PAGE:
10 Cana­di­ans still show­ing brain symp­toms

Regina Leader-Post - - NP - Mike Blanchfield

• The fam­i­lies of Cana­dian diplo­mats serv­ing in Cuba are be­ing re­called as a re­sponse to mys­te­ri­ous in­ci­dents which have plagued some staff and de­pen­dents.

The move comes af­ter 10 Cana­di­ans con­tinue to show un­ex­plained brain symp­toms, of­fi­cials say.

That num­ber in­cludes an un­known num­ber of chil­dren and non-diplo­mat fam­ily mem­bers, but gov­ern­ment of­fi­cials are giv­ing no fur­ther break­down, cit­ing pri­vacy con­cerns.

Gov­ern­ment of­fi­cials, who briefed jour­nal­ists on the con­di­tion of anonymity, say the on­go­ing prob­lems are rais­ing con­cerns about a new type of ac­quired brain in­jury, the cause of which re­mains a mys­tery. Of­fi­cials say the cause could be hu­man-made.

Spouses, chil­dren, or even par­ents of Cana­dian diplo­mats cur­rently ac­com­pa­ny­ing them in Havana will be­gin leav­ing the Cuban cap­i­tal im­me­di­ately.

Havana has now been de­clared an “un­ac­com­pa­nied post” in the Cana­dian for­eign ser­vice — a des­ig­na­tion Cuba now shares with Afghanistan, Iraq, Libya and South Su­dan.

Cuba is a favourite tourist des­ti­na­tion for Cana­di­ans, with more than one mil­lion vis­it­ing the Caribbean is­land an­nu­ally, but Global Af­fairs Canada says there is no ev­i­dence of any re­lated ail­ments among Cana­dian trav­ellers.

Canada is work­ing with the United States — many of whose per­son­nel in Havana also took ill — and Cuban au­thor­i­ties to try to solve the mys­tery. Cuba says it is not re­spon­si­ble for the un­ex­plained in­ci­dents, but the fall­out has led the U.S. to re­call many of its diplo­mats and ex­pel Cuban rep­re­sen­ta­tives from Wash­ing­ton.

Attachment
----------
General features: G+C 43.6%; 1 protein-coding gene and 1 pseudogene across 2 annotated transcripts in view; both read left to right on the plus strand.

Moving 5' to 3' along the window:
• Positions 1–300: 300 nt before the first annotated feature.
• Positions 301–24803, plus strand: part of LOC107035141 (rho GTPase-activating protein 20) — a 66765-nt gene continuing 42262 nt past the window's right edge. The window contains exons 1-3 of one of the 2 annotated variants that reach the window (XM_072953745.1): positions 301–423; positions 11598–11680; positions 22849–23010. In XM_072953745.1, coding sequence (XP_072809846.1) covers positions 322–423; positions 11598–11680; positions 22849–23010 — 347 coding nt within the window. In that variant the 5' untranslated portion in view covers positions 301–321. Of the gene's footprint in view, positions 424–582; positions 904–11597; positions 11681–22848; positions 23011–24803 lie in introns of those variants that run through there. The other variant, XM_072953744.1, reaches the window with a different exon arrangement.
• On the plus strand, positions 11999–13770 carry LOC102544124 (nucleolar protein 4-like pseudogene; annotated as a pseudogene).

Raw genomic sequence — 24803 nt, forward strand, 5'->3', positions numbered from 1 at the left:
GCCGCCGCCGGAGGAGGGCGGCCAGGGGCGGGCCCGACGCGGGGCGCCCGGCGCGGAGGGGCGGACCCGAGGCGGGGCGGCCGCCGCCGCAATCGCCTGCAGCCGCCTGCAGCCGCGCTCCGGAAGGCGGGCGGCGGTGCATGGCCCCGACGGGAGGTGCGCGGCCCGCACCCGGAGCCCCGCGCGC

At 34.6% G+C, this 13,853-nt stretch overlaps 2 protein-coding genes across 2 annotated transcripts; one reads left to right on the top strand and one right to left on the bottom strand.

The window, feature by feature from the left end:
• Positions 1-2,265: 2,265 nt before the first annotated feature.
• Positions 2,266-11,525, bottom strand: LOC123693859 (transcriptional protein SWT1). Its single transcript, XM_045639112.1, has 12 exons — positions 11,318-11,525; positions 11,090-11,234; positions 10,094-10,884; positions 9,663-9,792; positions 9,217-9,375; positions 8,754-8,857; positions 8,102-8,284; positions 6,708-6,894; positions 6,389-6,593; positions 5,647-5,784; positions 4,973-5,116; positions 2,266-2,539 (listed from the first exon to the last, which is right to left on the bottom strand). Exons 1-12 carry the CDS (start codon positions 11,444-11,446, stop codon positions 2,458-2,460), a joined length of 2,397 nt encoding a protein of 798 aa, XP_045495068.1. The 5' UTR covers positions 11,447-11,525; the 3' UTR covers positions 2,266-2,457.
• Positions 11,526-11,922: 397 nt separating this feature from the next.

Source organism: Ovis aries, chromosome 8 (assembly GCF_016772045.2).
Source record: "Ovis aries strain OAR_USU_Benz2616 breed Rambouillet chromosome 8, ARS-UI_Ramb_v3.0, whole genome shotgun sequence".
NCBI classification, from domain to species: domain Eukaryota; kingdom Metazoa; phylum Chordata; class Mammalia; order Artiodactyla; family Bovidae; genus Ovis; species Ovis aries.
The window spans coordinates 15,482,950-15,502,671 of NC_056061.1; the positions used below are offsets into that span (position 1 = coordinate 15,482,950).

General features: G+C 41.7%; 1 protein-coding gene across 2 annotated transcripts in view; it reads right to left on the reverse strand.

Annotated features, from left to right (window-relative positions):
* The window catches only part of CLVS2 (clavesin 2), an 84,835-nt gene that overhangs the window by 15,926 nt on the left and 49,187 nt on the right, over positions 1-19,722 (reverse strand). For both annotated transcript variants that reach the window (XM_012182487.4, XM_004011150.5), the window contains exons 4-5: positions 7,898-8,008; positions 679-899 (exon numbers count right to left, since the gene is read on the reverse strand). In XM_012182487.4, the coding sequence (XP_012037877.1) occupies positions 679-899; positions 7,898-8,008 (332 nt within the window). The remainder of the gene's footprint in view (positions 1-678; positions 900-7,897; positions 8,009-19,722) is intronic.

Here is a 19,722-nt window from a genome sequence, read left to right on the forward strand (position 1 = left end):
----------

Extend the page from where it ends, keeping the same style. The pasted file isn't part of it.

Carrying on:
Global Af­fairs Canada said the new sta­tus of the Havana mis­sion is the re­sult of an en­vi­ron­men­tal as­sess­ment of its staff hous­ing com­pleted in March that failed to turn up a cause. The de­ci­sion is also be­ing taken af­ter the trou­bling find­ings of a Univer­sity of Penn­syl­va­nia study of U.S. diplo­matic staff.

“Ac­cord­ing to these spe­cial­ists, med­i­cal in­for­ma­tion raised con­cerns for a new type of ac­quired brain in­jury. Ad­di­tional re­search is needed to bet­ter un­der­stand this,” said a state­ment Mon­day from Global Af­fairs Canada.

“The cause re­mains un­known, but could be hu­man­made.”

Gov­ern­ment of­fi­cials de­clined to give fur­ther de­tails of the new med­i­cal find­ings and re­ferred re­porters to the study it­self, which was pub­lished in Fe­bru­ary by the Jour­nal of the Amer­i­can Med­i­cal As­so­ci­a­tion.

Canada and Cuba con­tinue to have “a pos­i­tive and con­struc­tive re­la­tion­ship” and have been co-op­er­at­ing to find a cause since prob­lems first sur­faced about a year ago, the state­ment said.

But of­fi­cials said Mon­day it re­mains a mys­tery that has no ap­par­ent prece­dent in diplo­matic af­fairs.

About 27 peo­ple from 10 diplo­matic fam­i­lies un­der­went test­ing when some com­plained of dizzi­ness, headaches and dif­fi­culty in con­cen­trat­ing.

The symp­toms de­vel­oped amid con­cern about pos­si­ble acous­tic at­tacks in 2016 and 2017, but of­fi­cials said Mon­day the the­ory of an acous­tic or sonic at­tack has been ruled out.

Cana­dian diplo­mats in Havana were told Mon­day of the changes, and of­fi­cials said they would be given time to eval­u­ate any fu­ture ca­reer de­ci­sions, given the ef­fect on their fam­i­lies.

Many of the em­bassy staff were due to ro­tate out and be re­placed this com­ing Au­gust, but now all those in­volved will be given time to re-eval­u­ate their next moves, of­fi­cials said.

The Cuban em­bassy in Ot­tawa did not re­spond to a re­quest for com­ment on Mon­day.


The Cana­dian Em­bassy in Havana, Cuba, where diplo­matic staff and their fam­i­lies have de­vel­oped a range of mys­tery brain ail­ments of un­cer­tain ori­gin.

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